According to a study by Georgetown University, college graduates with a bachelor’s degree earn an average annual salary of $61,000 over the course of their career, while those with a master’s degree earn $78,000 annually; however, this likely differs depending on the student’s major and industry.

The Top Majors and Occupations That Hires Earned Master’s Degrees

A majority (72 percent) of recruiters believe applicants with a master’s degree would likely be overqualified for an average entry-level position. If you are looking to hire a candidate who has earned a master’s degree, certain majors and occupations may have a larger pool of qualified candidates. We looked in our database — which analyzes more than 61 million applications and 3 million job postings a year — at the percent of recent hires who earned a master’s degree, and identified the top five majors that go on to grad school: HR, healthcare administration and technology, education, software engineering, and public health and health policy.

We also looked at the top five occupations where 20 percent or more of the applicants earned a master’s degree. These included the following professions:

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  • Computer and mathematical — 24 percent
  • Education, training and library — 23 percent
  • Architecture and engineering — 21 percent
  • Community and social service — 21 percent
  • Management — 20 percent

What’s More Important in Entry-Level Job Applicants Than Their Degree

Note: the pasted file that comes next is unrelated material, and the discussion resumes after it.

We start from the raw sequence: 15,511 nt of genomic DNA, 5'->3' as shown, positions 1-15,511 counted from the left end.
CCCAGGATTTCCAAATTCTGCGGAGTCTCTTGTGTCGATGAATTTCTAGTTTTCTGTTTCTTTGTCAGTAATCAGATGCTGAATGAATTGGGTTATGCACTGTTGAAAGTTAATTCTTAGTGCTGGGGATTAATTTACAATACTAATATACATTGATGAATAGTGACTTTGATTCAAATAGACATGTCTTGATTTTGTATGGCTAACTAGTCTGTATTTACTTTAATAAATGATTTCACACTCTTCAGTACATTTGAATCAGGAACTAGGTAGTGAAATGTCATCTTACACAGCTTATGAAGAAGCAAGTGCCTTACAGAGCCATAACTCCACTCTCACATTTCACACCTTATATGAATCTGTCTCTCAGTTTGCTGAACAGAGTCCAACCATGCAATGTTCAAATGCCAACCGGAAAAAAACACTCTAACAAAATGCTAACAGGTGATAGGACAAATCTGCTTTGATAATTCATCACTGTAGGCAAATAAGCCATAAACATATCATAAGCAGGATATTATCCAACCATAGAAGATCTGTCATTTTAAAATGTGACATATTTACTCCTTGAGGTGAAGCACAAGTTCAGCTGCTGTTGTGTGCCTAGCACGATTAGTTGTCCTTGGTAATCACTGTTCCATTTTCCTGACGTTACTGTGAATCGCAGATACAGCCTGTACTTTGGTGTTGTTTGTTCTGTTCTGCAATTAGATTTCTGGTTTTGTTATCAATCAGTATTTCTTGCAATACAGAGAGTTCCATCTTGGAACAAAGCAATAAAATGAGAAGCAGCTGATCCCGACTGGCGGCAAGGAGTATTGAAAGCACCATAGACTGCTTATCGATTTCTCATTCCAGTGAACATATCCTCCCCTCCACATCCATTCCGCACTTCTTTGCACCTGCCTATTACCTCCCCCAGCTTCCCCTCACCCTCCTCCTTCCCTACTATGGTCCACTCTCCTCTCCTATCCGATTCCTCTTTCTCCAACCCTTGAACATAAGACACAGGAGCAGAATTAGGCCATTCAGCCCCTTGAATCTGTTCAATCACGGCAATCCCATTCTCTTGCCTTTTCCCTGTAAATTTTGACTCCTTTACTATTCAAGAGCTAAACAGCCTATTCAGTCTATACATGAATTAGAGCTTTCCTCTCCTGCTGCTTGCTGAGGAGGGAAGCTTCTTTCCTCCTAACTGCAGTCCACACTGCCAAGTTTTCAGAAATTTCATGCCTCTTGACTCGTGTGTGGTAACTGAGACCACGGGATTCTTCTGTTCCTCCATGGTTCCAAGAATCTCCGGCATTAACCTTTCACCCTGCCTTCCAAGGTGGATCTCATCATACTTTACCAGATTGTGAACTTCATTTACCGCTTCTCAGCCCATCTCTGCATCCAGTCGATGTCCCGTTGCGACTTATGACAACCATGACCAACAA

Even if an applicant has a less relevant degree, 79 percent of recruiters say that a student with a profound passion and interest in the job is much more likely to secure the position than someone with a more relevant degree who doesn’t have that same interest (21 percent).

However, beyond a candidate’s college major, recruiters look for past work experience and strong communication skills in entry-level applicants. Additionally, recruiters rank referrals, references, and extracurricular activities as important factors to consider. Interestingly, GPA and the university’s prestige rank low on this list, suggesting work-related skills and abilities are more important than other accomplishments on a resume.

Confronting the Skills Gap

The responses from our’ survey revealed that even in a tight labor market with unemployment rates at a historic low, students see value in completing a master’s degree. The experience and skills recruiters are looking for in candidates are constantly evolving; continued education and certification programs could help meet these evolving needs and ensure students are set up for success in the working world. With that in mind, recruiters and hiring managers could be increasingly looking for master’s-degree holders, or candidates who completed other forms of training and education to bridge the skill gap and overcome the talent shortage.

 

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Susan Vitale

As chief marketing officer at iCIMS, Susan Vitale oversees brand, communications, and direct marketing. She also plays a role in portfolio strategy, helping to ensure iCIMS’ products and platform remain on the radar of the ever-changing HR technology landscape.

A graduate of Lehigh University, she joined iCIMS straight out of college in 2005 as a marketing coordinator. She quickly moved through the ranks, becoming the director of marketing, and then before the age of 30 was promoted to chief marketing officer.

Her entrepreneurial thinking helps her develop new business opportunities via new product lines, expansion into new markets, and additional revenue streams. She belongs to several online mentoring communities where she gives career advice and provides insight on finding the right career fit for young professionals.